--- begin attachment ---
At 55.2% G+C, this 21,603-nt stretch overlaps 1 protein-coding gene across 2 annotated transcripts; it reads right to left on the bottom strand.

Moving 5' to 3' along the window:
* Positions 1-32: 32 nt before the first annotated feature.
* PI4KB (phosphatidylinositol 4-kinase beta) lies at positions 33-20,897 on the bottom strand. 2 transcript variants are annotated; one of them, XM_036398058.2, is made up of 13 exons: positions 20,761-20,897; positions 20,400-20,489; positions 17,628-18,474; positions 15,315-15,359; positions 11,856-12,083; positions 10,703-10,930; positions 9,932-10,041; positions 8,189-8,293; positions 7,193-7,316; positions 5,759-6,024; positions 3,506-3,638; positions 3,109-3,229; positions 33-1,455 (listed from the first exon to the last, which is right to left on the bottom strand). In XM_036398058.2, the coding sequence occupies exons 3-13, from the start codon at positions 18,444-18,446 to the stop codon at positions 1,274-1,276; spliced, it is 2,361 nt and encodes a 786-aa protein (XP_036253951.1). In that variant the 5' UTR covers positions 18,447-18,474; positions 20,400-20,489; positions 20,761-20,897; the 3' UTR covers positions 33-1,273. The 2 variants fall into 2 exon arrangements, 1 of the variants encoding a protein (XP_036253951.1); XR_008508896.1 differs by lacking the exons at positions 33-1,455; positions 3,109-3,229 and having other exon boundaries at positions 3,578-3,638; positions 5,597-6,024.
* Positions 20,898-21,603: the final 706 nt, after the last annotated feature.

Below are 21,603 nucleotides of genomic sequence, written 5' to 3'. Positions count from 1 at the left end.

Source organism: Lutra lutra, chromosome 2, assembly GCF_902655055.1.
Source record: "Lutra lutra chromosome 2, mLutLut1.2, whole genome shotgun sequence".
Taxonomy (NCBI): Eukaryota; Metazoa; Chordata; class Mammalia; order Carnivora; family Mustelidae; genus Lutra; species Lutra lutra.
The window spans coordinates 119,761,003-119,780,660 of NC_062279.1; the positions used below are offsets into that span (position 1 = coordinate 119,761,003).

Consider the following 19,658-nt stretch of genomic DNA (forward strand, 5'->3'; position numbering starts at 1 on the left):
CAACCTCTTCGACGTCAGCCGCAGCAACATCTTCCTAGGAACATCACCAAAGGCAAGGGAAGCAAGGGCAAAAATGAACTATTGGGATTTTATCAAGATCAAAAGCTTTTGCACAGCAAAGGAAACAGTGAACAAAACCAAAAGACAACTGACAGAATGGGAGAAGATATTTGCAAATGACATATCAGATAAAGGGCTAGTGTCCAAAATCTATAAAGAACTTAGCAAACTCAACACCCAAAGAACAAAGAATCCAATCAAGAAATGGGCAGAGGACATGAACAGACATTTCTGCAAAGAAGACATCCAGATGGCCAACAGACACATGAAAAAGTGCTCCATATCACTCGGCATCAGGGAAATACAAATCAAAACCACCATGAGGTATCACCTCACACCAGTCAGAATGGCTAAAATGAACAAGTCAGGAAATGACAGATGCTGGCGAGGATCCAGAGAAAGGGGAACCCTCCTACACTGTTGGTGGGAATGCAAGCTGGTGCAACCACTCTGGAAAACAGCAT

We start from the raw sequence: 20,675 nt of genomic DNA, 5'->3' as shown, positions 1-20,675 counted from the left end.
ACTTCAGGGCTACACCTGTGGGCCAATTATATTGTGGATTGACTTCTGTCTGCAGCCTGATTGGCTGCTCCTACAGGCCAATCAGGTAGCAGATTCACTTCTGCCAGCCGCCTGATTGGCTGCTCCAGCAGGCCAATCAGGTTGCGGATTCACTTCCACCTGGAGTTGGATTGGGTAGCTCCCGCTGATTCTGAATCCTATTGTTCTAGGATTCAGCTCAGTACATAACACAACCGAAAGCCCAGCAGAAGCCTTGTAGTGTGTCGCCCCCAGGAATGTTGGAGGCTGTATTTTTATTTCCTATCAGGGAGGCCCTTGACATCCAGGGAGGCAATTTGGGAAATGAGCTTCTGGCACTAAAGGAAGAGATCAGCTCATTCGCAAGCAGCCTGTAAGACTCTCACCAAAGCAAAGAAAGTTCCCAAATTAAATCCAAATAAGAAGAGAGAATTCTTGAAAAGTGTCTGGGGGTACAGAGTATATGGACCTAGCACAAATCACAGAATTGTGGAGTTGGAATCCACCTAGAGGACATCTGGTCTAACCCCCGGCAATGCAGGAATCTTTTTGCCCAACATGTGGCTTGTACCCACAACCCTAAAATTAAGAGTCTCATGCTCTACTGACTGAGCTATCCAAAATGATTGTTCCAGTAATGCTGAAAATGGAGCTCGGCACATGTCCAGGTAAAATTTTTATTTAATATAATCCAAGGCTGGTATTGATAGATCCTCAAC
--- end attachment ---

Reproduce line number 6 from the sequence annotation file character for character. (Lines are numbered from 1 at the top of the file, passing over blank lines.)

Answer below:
Below are 21,603 nucleotides of genomic sequence, written 5' to 3'. Positions count from 1 at the left end.